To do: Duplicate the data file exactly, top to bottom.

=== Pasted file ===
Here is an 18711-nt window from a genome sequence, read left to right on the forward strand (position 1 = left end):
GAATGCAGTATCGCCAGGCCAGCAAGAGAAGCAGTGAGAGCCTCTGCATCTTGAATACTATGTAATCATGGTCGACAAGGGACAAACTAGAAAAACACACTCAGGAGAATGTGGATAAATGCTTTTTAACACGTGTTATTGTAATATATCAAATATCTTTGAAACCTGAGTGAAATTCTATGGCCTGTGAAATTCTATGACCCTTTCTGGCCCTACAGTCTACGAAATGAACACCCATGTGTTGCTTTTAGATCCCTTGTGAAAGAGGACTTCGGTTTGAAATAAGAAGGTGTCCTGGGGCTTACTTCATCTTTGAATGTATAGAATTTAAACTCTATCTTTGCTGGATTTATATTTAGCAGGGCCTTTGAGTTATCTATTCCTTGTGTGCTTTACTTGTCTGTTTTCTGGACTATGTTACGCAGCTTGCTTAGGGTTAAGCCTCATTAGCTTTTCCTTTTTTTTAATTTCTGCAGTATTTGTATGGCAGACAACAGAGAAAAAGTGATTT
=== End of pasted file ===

Here is an 18711-nt window from a genome sequence, read left to right on the forward strand (position 1 = left end):
GAATGCAGTATCGCCAGGCCAGCAAGAGAAGCAGTGAGAGCCTCTGCATCTTGAATACTATGTAATCATGGTCGACAAGGGACAAACTAGAAAAACACACTCAGGAGAATGTGGATAAATGCTTTTTAACACGTGTTATTGTAATATATCAAATATCTTTGAAACCTGAGTGAAATTCTATGGCCTGTGAAATTCTATGACCCTTTCTGGCCCTACAGTCTACGAAATGAACACCCATGTGTTGCTTTTAGATCCCTTGTGAAAGAGGACTTCGGTTTGAAATAAGAAGGTGTCCTGGGGCTTACTTCATCTTTGAATGTATAGAATTTAAACTCTATCTTTGCTGGATTTATATTTAGCAGGGCCTTTGAGTTATCTATTCCTTGTGTGCTTTACTTGTCTGTTTTCTGGACTATGTTACGCAGCTTGCTTAGGGTTAAGCCTCATTAGCTTTTCCTTTTTTTTAATTTCTGCAGTATTTGTATGGCAGACAACAGAGAAAAAGTGATTT